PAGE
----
I think before 8 months of age, when they learn object permanence, that leaving them to cry doesn't teach them anything about self-settling (because they don't understand that if you're not in their line of sight, that you still exist just out of sight). I think it teaches them that their needs will not always be met, which I think is quite distressing for the child at that age.

    That's just my opinion though.

  8. #8

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    I disagree with it.. personally.. It is a personal decision to make and you have to do what you feel is right..

    one thing I don't like is the coming and going.. Either don't do it or stop going into thier room... I think it is more stressful when you go in and out

    I haven't done CC but i have done controlled comforting. I will sit by thier bed and talk softly to them so that they know I haven't abandoned them.. you can tell in thier cry if is it genuine or just plain tired and need sleep

  9. #9

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    I very heartily disagree with CC. Why would anyone want to feel alone when they are so upset? They just want their mum or dad, and they cant help it. Leaving them to cry or scream can be very detrimental to babies, and studies have shown just that.

    My sister leaves her bub to scream, thinking she will learn. She is nearly 1, and screams daily. I hate it. We have very different children. Mine are happy and content, and her DD screams, cries, and grizzles all the time. How can a baby feel happy, secure and loved if they are left when they most need us???

    It can be hard, but eventually very secure and happy bubs will equal great sleep, eventually!!! I always put my babies down while we are singing, happy and relaxed, and they slowly nod off.
    Good luck finding the right path for you!!

  10. #10

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    I have tried the CC path on a very few occasions to the insanity of myself and the distress of my son. He has always been a *velcro* baby who settles best with someone. I just had to figure that out the hard way for myself.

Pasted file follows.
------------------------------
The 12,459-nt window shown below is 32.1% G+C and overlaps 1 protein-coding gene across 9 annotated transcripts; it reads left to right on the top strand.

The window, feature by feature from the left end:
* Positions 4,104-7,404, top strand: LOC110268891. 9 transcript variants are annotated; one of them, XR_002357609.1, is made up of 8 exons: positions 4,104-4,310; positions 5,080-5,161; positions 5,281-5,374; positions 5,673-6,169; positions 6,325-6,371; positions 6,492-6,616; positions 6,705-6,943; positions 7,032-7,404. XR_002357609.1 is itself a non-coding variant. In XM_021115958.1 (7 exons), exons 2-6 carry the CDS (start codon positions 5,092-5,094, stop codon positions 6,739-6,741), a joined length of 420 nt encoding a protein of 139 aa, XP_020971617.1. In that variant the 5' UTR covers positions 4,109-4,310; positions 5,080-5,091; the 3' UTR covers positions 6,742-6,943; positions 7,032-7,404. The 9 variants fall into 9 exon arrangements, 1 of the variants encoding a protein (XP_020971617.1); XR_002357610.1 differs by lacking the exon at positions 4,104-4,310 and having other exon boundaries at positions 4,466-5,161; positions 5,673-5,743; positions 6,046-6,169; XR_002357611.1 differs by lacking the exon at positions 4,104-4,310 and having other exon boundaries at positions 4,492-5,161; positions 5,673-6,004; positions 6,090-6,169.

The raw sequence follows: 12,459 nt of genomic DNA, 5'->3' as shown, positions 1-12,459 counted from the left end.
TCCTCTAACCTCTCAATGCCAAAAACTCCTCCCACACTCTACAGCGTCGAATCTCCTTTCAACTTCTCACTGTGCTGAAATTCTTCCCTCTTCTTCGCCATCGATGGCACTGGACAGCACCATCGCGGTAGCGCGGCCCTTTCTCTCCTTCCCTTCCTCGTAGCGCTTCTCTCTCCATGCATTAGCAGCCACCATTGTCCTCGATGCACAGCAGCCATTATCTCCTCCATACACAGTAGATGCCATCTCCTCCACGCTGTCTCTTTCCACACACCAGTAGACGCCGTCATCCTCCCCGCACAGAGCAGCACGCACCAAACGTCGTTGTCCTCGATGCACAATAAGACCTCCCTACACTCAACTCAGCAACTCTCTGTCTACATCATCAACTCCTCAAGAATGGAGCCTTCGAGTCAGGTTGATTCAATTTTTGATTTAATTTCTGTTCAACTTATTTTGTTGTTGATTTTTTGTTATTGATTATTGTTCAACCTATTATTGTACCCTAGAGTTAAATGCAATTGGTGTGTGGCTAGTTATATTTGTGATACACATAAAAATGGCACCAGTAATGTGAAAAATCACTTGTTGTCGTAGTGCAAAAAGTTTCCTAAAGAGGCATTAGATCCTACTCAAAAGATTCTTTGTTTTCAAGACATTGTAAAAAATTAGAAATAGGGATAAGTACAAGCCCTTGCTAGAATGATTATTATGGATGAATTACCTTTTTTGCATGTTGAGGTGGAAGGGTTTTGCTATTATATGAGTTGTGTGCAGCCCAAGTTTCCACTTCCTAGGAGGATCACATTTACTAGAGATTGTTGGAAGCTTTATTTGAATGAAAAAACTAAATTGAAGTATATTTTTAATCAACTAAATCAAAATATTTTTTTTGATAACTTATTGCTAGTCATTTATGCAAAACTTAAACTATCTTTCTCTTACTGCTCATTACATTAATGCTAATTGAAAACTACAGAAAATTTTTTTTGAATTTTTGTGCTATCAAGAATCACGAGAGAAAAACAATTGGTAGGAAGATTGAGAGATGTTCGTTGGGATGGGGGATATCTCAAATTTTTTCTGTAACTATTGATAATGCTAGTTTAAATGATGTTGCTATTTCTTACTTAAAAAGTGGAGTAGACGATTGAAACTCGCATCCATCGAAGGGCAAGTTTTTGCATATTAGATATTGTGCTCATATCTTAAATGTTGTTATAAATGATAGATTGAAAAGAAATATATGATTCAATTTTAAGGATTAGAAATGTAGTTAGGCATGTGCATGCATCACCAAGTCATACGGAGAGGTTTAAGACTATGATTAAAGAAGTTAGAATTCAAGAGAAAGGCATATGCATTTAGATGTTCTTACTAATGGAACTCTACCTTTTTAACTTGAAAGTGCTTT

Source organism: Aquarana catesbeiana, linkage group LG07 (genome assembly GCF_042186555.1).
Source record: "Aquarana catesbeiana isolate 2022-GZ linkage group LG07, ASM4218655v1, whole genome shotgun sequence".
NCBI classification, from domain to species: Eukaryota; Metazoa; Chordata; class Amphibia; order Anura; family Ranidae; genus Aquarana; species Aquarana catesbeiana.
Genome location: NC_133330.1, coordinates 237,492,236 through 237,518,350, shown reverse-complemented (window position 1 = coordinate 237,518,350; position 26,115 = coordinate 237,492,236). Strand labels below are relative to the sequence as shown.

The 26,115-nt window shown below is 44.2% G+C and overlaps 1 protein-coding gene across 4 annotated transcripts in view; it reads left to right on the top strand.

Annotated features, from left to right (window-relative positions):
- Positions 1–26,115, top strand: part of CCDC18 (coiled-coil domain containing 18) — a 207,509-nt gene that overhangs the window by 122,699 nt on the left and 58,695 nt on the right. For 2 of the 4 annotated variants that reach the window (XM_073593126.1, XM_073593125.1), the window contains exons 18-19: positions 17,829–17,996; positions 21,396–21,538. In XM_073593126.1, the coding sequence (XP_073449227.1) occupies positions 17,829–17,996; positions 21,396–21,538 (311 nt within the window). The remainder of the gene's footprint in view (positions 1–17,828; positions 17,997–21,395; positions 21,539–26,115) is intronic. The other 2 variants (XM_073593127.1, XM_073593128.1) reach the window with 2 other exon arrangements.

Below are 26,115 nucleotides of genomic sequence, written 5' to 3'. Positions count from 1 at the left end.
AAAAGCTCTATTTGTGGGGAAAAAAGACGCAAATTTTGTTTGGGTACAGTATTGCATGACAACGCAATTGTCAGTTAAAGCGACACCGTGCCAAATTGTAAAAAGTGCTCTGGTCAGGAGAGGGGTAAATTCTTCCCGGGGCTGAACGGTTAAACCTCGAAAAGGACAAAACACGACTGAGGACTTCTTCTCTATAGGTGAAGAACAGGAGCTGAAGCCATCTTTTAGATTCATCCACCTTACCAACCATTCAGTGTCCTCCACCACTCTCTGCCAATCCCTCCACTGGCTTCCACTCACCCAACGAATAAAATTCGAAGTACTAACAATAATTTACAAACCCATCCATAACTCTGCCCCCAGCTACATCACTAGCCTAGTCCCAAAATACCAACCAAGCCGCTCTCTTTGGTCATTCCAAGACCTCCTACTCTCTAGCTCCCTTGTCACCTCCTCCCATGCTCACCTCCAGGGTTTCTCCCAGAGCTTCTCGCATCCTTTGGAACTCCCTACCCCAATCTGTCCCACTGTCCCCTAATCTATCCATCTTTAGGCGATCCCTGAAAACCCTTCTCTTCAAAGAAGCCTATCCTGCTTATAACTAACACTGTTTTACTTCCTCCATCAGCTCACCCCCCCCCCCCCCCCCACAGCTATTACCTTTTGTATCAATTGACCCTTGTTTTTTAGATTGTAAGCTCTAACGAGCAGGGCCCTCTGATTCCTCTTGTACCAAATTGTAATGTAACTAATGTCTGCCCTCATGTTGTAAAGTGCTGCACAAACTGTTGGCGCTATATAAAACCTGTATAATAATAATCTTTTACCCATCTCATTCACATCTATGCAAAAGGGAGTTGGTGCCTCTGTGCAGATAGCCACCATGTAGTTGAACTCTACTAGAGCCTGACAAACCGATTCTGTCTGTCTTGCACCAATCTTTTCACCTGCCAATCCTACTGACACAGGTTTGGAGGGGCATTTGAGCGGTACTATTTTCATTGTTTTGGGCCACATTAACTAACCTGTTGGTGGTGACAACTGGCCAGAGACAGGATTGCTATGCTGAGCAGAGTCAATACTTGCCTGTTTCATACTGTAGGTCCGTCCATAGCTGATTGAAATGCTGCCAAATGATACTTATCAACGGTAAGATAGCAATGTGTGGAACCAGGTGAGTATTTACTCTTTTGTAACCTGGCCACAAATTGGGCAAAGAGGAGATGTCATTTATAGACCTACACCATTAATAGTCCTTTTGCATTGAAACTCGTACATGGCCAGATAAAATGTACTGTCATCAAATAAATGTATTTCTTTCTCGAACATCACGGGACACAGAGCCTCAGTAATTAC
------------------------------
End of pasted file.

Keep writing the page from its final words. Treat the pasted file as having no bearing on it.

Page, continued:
He is now one and we have gone from holding in a carrier and rocking / bouncing to sleep every night to placing him on the bed at the first real tired signs and lying down with him (started at 11 months). The first night he took 30 minutes to go to sleep (no crying - just didn't *get* the idea of sleeping that way) to 15 minutes for each day sleep to 5 minutes the next night. He was ready and is now learning how to go to sleep without the rocking and the holding. He has just gone down for an afternoon nap and it took 5 minutes of him stroking my hand as he fell asleep.

    It takes time for them to learn to sleep and self settle. At 5 months there is no way my son would have settled any other way than in the carrier - and that is fine. It was also the quickest and least painful method for us all resulting in a calm and relaxed mummy / daddy and bubby. He has now moved on to the next stage and as he gets older he will learn to do it all on his own. Take a deep breath and know this too shall pass - and much quicker than you think

  11. #11

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    I don't disagree with it... but it is a tough path to choose.

    I think it is best used as a last resort because it is tough on bub and parents.

    Good luck

  12. #12

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    I don't know if I agree with it or not because I've only had one baby and she's a pretty good sleeper.

    But my MCHN said something which always stuck in my mind which was "we have to teach them how to sleep."

    So I definitely agree with teaching a baby to self-settle - but gently. I always rocked DD when she was a few months old but not until she was fully asleep. It took a few days (which is actually quite a lot of sleeps!) but it did work. I think some people just want to be able to put their baby in their cot and leave them to it but for us getting that stage was a very gradual process.